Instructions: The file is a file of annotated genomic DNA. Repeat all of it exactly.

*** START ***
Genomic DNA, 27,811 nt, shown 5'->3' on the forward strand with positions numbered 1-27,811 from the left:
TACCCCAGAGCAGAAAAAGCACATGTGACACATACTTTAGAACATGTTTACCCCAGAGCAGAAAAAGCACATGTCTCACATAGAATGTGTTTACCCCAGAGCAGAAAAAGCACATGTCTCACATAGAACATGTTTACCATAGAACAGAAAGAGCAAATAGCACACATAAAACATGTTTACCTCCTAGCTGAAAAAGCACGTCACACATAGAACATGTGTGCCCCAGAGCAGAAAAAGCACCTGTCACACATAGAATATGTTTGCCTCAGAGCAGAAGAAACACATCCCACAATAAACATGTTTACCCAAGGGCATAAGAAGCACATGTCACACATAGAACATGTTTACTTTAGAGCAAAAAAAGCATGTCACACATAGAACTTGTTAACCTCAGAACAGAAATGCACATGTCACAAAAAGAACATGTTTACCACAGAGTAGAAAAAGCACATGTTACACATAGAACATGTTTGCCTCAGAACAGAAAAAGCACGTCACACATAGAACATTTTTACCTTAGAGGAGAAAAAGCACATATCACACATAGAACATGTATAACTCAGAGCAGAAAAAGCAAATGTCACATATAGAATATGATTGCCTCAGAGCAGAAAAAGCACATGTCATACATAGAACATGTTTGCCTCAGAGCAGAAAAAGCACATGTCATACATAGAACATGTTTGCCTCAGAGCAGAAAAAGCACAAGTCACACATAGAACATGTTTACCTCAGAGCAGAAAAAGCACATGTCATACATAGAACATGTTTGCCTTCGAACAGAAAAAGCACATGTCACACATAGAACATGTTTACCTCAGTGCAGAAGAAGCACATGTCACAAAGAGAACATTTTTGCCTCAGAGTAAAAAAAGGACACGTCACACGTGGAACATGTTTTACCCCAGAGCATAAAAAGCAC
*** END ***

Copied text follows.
Genomic DNA, 27,811 nt, shown 5'->3' on the forward strand with positions numbered 1-27,811 from the left:
TACCCCAGAGCAGAAAAAGCACATGTGACACATACTTTAGAACATGTTTACCCCAGAGCAGAAAAAGCACATGTCTCACATAGAATGTGTTTACCCCAGAGCAGAAAAAGCACATGTCTCACATAGAACATGTTTACCATAGAACAGAAAGAGCAAATAGCACACATAAAACATGTTTACCTCCTAGCTGAAAAAGCACGTCACACATAGAACATGTGTGCCCCAGAGCAGAAAAAGCACCTGTCACACATAGAATATGTTTGCCTCAGAGCAGAAGAAACACATCCCACAATAAACATGTTTACCCAAGGGCATAAGAAGCACATGTCACACATAGAACATGTTTACTTTAGAGCAAAAAAAGCATGTCACACATAGAACTTGTTAACCTCAGAACAGAAATGCACATGTCACAAAAAGAACATGTTTACCACAGAGTAGAAAAAGCACATGTTACACATAGAACATGTTTGCCTCAGAACAGAAAAAGCACGTCACACATAGAACATTTTTACCTTAGAGGAGAAAAAGCACATATCACACATAGAACATGTATAACTCAGAGCAGAAAAAGCAAATGTCACATATAGAATATGATTGCCTCAGAGCAGAAAAAGCACATGTCATACATAGAACATGTTTGCCTCAGAGCAGAAAAAGCACATGTCATACATAGAACATGTTTGCCTCAGAGCAGAAAAAGCACAAGTCACACATAGAACATGTTTACCTCAGAGCAGAAAAAGCACATGTCATACATAGAACATGTTTGCCTTCGAACAGAAAAAGCACATGTCACACATAGAACATGTTTACCTCAGTGCAGAAGAAGCACATGTCACAAAGAGAACATTTTTGCCTCAGAGTAAAAAAAGGACACGTCACACGTGGAACATGTTTTACCCCAGAGCATAAAAAGCAC